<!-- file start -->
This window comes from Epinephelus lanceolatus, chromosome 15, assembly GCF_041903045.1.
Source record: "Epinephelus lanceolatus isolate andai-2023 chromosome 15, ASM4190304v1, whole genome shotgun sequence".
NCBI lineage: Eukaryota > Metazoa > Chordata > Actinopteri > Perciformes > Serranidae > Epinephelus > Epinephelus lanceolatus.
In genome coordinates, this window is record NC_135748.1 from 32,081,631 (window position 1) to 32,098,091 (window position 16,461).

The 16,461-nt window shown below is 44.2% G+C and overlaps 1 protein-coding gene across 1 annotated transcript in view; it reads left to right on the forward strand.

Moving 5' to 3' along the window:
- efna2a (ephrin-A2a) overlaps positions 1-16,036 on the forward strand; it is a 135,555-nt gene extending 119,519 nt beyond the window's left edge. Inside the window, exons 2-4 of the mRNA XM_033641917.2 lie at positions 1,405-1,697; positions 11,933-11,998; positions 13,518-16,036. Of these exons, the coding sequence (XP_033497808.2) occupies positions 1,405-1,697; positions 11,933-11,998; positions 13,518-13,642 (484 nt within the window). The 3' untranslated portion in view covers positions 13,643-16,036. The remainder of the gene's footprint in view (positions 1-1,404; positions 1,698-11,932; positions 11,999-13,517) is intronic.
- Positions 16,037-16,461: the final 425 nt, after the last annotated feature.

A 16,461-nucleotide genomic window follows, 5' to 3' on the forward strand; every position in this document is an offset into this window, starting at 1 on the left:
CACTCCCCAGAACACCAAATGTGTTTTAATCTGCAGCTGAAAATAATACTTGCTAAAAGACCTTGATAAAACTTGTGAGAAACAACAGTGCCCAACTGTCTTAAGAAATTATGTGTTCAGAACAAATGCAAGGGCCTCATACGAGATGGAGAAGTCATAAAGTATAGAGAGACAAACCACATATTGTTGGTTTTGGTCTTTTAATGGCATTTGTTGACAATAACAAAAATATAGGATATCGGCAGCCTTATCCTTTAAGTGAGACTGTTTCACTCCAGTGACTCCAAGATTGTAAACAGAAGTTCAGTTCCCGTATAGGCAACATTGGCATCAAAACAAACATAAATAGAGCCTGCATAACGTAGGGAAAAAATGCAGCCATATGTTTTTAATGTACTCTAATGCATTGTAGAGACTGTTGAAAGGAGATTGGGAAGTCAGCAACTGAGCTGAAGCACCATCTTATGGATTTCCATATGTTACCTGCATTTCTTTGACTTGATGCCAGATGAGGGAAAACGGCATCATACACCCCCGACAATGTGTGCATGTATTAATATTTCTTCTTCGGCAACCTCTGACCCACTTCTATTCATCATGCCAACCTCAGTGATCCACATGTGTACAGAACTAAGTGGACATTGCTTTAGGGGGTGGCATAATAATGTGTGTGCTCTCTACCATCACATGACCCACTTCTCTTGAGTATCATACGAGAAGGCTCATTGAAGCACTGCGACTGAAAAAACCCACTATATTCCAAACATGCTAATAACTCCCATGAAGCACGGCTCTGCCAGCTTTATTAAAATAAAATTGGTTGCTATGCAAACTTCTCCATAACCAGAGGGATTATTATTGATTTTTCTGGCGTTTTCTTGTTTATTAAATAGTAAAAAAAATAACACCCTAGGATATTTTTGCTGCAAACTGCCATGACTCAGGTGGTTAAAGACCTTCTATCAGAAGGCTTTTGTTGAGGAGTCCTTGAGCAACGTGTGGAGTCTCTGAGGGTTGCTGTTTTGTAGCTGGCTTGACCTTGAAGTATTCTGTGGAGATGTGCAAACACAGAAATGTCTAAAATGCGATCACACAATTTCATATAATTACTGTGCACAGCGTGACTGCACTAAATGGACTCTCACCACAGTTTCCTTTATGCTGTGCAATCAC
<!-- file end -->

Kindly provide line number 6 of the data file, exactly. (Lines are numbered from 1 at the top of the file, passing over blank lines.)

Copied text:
Moving 5' to 3' along the window: